Any conversation with someone in the trade would inevitably stray into Adega country. "What are they thinking?" was the most common query, followed closely by "Who do they think they're fooling?" Sure, Moscatello had just been named one of the ten best chefs in the country; Gourmet, Bon Appétit and Food & Wine had all come calling; the moneymen were eager for a taste of their next project; and Table 6 sounded like a can't-miss Adega lite. But Mirepoix? A hotel restaurant whose name hotel guests wouldn't even be able to pronounce?
Most pros have been seduced by the siren song of hotel work at some point in their careers. The money is generally very good, and from the outside, hotel chef looks like a sweet gig. But on the inside? Think menus controlled by some dipshit exec flying a desk at Corporate (which may be in Paris, in NYC or in Amsterdam, while you're sweating through your whites in Dubuque, Dallas or Denver); responsibility for both room service and catering; and the fact that, as chef, your position is far down the chain of command. You're answering to floormen, to hotel managers, to guest services. You're begging pocket change off the food-and-beverage manager for an extra bottle of EVO for the line. You're not a part of the management team, you're just a monkey -- one step up from the dishwashers -- and no one wants to hear anything from you besides how happy the overnight guests are, how many room-service turns you did, and how fiercely you were able to rape the people from the Widget Manufacturers Convention on their catering bill.
Now, that doesn't apply to every hotel job, just 99 percent of them, and we've all been there. Hell, Moscatello himself was there, having come to Denver from a hotel gig in Panama. So after those conversations strayed into Adega territory, they'd lead off into tales of our own misguided forays into the hospitality industry before finishing with the inevitable "I guess that's the end of Adega."
The talk continued into the new year. Liquor-license snafus delayed the debut of Table 6, forcing the Adega crew to take a more arm's-length approach, at least legally, to that restaurant before it could finally open this winter. Still, Moscatello remained intimately engaged with all three ventures -- he'd even signed a contract with the Marriott folks promising that he'd be personally involved in the Cherry Creek restaurant -- and people kept saying he was spreading himself too thin. The late-May grand opening of Mirepoix was less than grand, and chefs who tried the place proclaimed it a failure. When I stopped, I had to agree. It was pretty, yes. And as swank as you'd expect of a high-end hotel restaurant in Cherry Creek. But the kitchen had gone goofy with the showboating: Everything was figs and foams and lola rosa.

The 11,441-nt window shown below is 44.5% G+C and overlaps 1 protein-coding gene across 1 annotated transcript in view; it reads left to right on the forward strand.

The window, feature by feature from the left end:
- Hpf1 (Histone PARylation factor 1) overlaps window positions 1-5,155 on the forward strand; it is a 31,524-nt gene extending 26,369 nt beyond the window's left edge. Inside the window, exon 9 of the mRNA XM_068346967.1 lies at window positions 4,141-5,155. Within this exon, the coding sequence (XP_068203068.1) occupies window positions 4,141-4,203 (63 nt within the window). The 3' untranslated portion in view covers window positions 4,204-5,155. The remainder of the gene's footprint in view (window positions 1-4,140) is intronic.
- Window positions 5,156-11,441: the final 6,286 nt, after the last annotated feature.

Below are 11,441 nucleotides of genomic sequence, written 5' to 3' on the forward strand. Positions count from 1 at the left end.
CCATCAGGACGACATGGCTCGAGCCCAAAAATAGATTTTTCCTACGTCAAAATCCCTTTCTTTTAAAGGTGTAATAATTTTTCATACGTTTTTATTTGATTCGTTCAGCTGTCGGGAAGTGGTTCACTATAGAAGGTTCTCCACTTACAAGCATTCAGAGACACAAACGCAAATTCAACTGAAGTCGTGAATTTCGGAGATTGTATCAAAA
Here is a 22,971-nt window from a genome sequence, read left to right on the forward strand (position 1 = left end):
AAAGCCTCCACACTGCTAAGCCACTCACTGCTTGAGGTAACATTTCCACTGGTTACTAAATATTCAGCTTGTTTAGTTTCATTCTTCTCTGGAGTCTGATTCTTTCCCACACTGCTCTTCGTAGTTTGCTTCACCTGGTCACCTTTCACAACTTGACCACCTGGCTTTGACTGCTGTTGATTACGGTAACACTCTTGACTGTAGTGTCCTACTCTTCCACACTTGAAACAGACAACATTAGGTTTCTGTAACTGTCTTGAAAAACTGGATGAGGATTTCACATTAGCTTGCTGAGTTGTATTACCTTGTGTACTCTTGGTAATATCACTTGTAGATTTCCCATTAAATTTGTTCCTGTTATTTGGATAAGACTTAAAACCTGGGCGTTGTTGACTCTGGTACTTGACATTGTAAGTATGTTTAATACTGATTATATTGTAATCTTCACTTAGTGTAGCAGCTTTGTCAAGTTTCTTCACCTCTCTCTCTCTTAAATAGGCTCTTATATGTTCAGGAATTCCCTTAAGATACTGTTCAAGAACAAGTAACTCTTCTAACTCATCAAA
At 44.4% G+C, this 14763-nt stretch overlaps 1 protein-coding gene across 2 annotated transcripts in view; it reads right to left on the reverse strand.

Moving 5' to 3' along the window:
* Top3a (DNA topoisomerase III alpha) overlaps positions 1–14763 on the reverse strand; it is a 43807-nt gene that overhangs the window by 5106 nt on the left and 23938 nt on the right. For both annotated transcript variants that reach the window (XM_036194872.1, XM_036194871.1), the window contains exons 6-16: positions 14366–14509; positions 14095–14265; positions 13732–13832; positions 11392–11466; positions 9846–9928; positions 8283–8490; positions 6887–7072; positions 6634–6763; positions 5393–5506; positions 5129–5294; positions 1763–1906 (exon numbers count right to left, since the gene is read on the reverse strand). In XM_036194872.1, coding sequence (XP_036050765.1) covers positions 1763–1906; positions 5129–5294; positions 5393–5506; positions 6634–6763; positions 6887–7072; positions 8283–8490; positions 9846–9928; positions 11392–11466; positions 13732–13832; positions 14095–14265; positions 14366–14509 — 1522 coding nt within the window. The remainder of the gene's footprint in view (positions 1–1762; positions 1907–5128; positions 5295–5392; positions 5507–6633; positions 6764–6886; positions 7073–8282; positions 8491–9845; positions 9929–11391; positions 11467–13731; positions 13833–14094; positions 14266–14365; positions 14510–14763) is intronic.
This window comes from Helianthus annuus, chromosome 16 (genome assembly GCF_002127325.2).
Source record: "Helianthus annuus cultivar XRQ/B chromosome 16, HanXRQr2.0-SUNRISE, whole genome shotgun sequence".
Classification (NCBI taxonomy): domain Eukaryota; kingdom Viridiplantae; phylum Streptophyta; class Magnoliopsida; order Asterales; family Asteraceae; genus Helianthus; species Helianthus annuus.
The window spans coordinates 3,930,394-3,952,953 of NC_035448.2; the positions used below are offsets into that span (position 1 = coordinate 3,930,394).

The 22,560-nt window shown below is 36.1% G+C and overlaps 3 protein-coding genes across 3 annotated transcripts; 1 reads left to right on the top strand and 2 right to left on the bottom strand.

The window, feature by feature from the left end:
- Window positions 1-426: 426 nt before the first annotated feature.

But Jesus, what a difference a few months can make. As things stand today, there's no restaurant in Denver quite like Mirepoix (see review, page 57). Having hit its stride in the dining room and survived its first menu change, this restaurant is now a local exemplar of the proper New American cuisine I was talking about when I recently put the boot to Cafe Bisque ("The Shlock of the New," October 21). The kitchen is bringing to the game the kind of love and focus and freaky-smart talent required by that particular culinary label, and I'm more than happy to eat my words of a few months ago. Mirepoix has become the restaurant that no one but Moscatello believed it could be, and he did it in a hotel -- which no one, but no one, thought possible.
So now, if you'll excuse me, I have some phone calls to make. Just as I was quick to leap into the chorus of detractors when Mirepoix looked like a disaster in the making, I want to be the first to start calling everyone else stupid for not seeing what a brilliant idea this place was from the start.
Meanwhile, elsewhere in the Creek: When Elway's opened to the public on Friday, October 22, it seemed like the rest of Cherry Creek might never be the same. All the old hot spots would go dark as rabid fans and trend-hoppers duked it out in the parking lot over prime seats and reservations. Grown men would beg at the hostess stand and mothers would sell their children -- all for the opportunity to eat a T-bone and bask, however briefly, in the reflected glow of Big John's gigantic teeth.